• older people’s wards have between 9.1 and 10.3 patients per registered nurse
  • adult general, medical and surgical wards have 6.7 patients per registered nurse
  • children’s wards have 4.2 patients per registered nurse

Currently on older people’s wards there are:

  • a 50:50 mix of registered nurses to health care assistants
  • one member of staff per 4.6 patients
  • three registered nurses for a typical 28-bed ward
  • six nursing staff on duty for a typical 28-bed ward

The RCN also said that older people’s wards which have fewer registered nurses have more episodes of missed or compromised care reported.

 

What impact do these shortages have?

The RCN said that these findings means that caregiving may be being inappropriately delegated, with few registered nurses feeling that they have time to supervise health care assistants (HCAs) properly. It said that this means that there is not enough time and skill to provide activities such as comforting and talking with patients in a satisfactory way.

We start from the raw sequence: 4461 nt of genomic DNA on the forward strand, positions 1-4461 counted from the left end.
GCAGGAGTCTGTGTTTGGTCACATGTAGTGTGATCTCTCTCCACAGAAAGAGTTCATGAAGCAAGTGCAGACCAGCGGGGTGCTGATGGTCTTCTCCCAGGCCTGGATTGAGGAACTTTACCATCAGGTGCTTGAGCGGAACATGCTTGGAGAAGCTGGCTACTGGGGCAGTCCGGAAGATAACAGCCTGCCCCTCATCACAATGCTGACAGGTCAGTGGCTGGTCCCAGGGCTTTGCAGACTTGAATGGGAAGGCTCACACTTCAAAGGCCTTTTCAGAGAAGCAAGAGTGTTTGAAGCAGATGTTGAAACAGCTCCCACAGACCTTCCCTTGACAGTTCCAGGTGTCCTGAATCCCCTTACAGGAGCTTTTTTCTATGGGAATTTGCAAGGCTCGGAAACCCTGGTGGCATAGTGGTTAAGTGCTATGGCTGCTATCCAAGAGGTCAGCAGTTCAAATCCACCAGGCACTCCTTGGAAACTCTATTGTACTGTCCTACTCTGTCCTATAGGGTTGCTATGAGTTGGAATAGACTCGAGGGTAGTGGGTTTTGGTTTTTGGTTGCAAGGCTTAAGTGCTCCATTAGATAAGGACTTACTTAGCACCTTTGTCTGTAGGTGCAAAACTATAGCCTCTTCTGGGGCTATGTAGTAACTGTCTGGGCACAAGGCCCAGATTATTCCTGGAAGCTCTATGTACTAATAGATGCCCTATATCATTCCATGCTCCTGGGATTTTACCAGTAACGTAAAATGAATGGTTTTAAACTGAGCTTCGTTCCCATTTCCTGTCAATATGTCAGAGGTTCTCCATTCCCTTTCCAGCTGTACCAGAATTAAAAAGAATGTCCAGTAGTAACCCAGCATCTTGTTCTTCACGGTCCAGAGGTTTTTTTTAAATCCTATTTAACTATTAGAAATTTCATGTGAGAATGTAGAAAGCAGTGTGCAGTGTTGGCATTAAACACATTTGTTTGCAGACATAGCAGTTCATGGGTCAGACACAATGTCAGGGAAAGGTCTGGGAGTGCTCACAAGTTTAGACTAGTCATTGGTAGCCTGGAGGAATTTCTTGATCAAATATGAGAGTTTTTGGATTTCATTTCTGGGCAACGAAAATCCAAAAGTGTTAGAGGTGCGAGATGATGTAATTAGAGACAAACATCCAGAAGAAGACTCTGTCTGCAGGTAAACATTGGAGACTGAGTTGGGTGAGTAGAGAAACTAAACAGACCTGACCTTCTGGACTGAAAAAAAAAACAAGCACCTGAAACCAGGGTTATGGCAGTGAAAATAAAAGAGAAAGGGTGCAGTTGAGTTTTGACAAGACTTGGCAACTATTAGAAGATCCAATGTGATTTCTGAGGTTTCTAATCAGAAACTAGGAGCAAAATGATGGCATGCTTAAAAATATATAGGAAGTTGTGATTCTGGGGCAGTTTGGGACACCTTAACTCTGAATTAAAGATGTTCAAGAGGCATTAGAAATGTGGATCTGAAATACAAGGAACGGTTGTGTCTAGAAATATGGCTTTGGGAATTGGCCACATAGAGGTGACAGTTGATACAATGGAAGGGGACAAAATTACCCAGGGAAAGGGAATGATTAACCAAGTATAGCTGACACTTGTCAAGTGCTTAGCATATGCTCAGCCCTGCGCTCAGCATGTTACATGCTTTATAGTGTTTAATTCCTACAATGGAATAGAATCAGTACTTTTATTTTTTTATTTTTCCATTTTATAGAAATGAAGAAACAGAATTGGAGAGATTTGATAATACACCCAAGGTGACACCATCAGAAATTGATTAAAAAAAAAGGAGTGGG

The RCN also asked nurses what effects lack of time had on patient care. The nurses reported a range of tasks not done or done inadequately in their last shift due to lack of time, including:

  • comforting or talking to patients: 78%
  • promoting mobility and self care: 59%
  • oral hygiene: 48%
  • falls prevention: 45%
  • sufficient change of patient’s position: 41%
  • information giving to patients and families: 38%
  • helping patients with food and/or drink: 34%
  • helping patients use the toilet or manage incontinence: 33%
  • preparing patients and families for discharge: 30%
  • skin care: 30%
  • pain management: 19%
  • care for dying patients: 17%

 

What recommendations does the report make about staffing levels and skills mix?

The RCN report did not recommend a universal minimum staffing level; preferring senior nurses in each ward to have the final say. It also noted that evidence relating to older people’s wards indicates that there is a threshold of staffing numbers, below which care is compromised. It went on to outline recommendations for the skills mix and staffing levels required for basic safe care, and also for ideal, good quality care in older people’s ward.

For basic safe care, the RCN recommended: